The U.S. military has been engaged in hostilities overseas continuously in at least one country for almost sixteen years and has been fighting in multiple countries for most of that time, but the last time Congress voted for an authorization for the use of military force (AUMF) was in the fall of 2002 prior to the invasion of Iraq.

Since then, the U.S. has started or participated in new military campaigns in Libya, Iraq, Syria, and Yemen without Congressional authorization or debate, and most of these campaigns that began under President Obama continue to this day. Earlier this year, President Trump also ordered a cruise missile attack on Syrian government forces without U.N. or Congressional authorization, and the administration has yet to provide any arguments that the attack on the Syrian government was legally justified.

Our government’s unauthorized, illegal warfare has become practically routine over the last decade and a half, but there are now some encouraging signs of resistance in Congress to this destructive, unconstitutional habit.

U.S. support for and participation in the Saudi-led coalition’s war on Yemen since March 2015 may be the most obnoxious example of our government’s involvement in a foreign war without Congressional approval. Congress has never voted to authorize military support for this conflict, but U.S. refueling and arms sales have been essential to enabling the coalition campaign that has devastated this impoverished country in the southern Arabian Peninsula.

There is now an effort in the House of Representatives headed by Democratic Reps. Ro Khanna (Calif.) and Mark Pocan (Wis.) and Republican Reps. Walter Jones (N.C.) and Thomas Massie (KY) to cut off that support. Their resolution, H. Con. Res. 81, calls on the president to remove all U.S. forces from having any role in the campaign against the Houthi/Saleh alliance in Yemen under the terms of the War Powers Resolution of 1973.

In addition to being an overdue challenge to a terrible policy that has contributed to the world’s worst humanitarian crisis, this resolution would have offered House members the first opportunity to reassert their rightful role in matters of war that any of them have had in at least fifteen years. It is unfortunate that it has taken a policy as indefensible as our government’s policy in Yemen to prompt such action, but there is no war that deserves broad bipartisan opposition than this one.

Regrettably, the House leadership stripped the resolution of its privileged status earlier this week. Jason Ditz reports:

November 1 rolled around, however, and House leadership quickly forced through a Rules Committee vote which changed the rules on H.Con.Res. 81, stripping it of its privileged status (which would have guaranteed a floor vote). Though the War Powers Act guarantees such a resolution privilege, the Rules Committee claimed Yemen doesn’t rise to the level of the War Powers Act applying.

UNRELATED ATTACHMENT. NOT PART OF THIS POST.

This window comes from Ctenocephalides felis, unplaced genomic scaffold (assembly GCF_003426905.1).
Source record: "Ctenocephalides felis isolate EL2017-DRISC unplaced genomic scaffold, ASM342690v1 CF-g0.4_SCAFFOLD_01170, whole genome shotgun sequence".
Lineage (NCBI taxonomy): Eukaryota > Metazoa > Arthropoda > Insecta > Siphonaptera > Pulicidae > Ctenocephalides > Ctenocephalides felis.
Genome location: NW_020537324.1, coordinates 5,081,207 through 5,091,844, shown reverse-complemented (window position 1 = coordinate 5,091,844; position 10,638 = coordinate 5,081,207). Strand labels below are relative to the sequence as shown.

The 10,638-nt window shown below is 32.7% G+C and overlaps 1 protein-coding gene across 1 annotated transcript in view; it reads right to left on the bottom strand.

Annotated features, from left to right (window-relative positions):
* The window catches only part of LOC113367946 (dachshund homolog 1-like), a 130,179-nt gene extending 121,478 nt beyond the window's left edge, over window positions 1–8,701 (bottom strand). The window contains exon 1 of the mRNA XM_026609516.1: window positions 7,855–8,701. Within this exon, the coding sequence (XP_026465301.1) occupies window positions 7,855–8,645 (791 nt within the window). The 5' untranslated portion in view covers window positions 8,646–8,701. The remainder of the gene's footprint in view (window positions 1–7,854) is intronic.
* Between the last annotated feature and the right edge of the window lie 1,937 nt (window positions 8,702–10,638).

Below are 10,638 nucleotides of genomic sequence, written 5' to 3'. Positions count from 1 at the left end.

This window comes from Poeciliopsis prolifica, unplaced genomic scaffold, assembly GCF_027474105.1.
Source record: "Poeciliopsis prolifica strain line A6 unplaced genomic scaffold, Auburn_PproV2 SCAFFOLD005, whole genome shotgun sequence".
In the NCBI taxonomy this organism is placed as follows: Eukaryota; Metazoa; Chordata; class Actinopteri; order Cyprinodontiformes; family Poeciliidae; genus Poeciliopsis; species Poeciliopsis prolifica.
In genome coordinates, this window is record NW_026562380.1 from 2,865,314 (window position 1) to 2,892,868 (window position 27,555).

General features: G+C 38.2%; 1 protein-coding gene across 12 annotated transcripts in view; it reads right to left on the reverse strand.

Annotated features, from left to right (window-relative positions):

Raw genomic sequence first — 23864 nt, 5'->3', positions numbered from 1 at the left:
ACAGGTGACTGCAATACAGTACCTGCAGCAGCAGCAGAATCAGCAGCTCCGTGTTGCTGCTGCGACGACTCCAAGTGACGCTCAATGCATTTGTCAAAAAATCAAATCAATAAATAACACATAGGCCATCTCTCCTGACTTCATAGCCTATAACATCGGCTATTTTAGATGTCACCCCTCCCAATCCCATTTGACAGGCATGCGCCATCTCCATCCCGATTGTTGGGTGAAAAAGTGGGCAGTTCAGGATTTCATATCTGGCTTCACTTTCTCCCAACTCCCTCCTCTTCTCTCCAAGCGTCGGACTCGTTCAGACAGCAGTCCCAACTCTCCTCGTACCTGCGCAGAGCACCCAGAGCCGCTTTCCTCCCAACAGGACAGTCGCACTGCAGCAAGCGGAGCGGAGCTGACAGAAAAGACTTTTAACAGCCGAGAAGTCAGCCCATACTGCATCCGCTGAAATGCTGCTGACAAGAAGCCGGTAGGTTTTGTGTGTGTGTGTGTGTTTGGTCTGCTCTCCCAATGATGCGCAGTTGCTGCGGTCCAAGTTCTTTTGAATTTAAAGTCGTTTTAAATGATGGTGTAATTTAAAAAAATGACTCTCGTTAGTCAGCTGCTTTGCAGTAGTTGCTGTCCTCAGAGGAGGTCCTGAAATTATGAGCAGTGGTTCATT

While the war on Yemen may be the occasion for renewed interest in debating war powers in Congress, it is not the only reason that members of Congress are challenging executive overreach. The possibility of another U.S.-led preventive war that could result in a nuclear exchange has focused the minds of many in Washington. As we all know, tensions between North Korea and the U.S. have grown worse over the last six months following North Korean nuclear weapons and missile tests. The president’s habit of issuing alarming threats of military action against North Korea in response to those tests has worried some members of Congress enough that they are drafting resolutions that forbid the president from ordering an attack without Congress’ express approval.

Uri Friedman reports on the measure being that will be put forward in the Senate:

And on Wednesday, amid a similar legislative push in the House, Chris Murphy announced that he and two other Democratic senators, Brian Schatz and Cory Booker, will be introducing legislation next week to prohibit the president from taking military action against North Korea—whether nuclear or non-nuclear—without congressional authorization. The prohibition wouldn’t apply if the United States is under attack or facing an imminent attack.

It was not so long ago that it would have been unremarkable for members of Congress to insist that the president obtain their approval before initiating a major war. Today Americans have become so used to accepting that presidents start wars on their authority that a resolution that tells the president to respect the Constitution seems radical and unfamiliar. The enormous costs of a war with North Korea should make it obvious why Congress should be the one to decide the question, and as a simple matter of democratic accountability all of our representatives should be forced to declare their position on something so significant.

These resolutions may not have majority support yet. We already know that House leaders won’t even allow one of them to come to a vote. Even if they did pass, the president could ignore them and dare Congress to do something about it. Nonetheless, these protests against current and possible future illegal wars show that some of our representatives haven’t forgotten their responsibilities and keep trying to rein in the executive. Everyone interested in a more restrained, peaceful, and just foreign policy should applaud and support their efforts.

Daniel Larison is a senior editor at TAC, where he also keeps a solo blog. He has been published in the New York Times Book ReviewDallas Morning NewsOrthodox Life, Front Porch Republic, The American Scene, Culture11, and The Week. He holds a PhD in history from the University of Chicago, and resides in Lancaster, PA. Follow him on Twitter.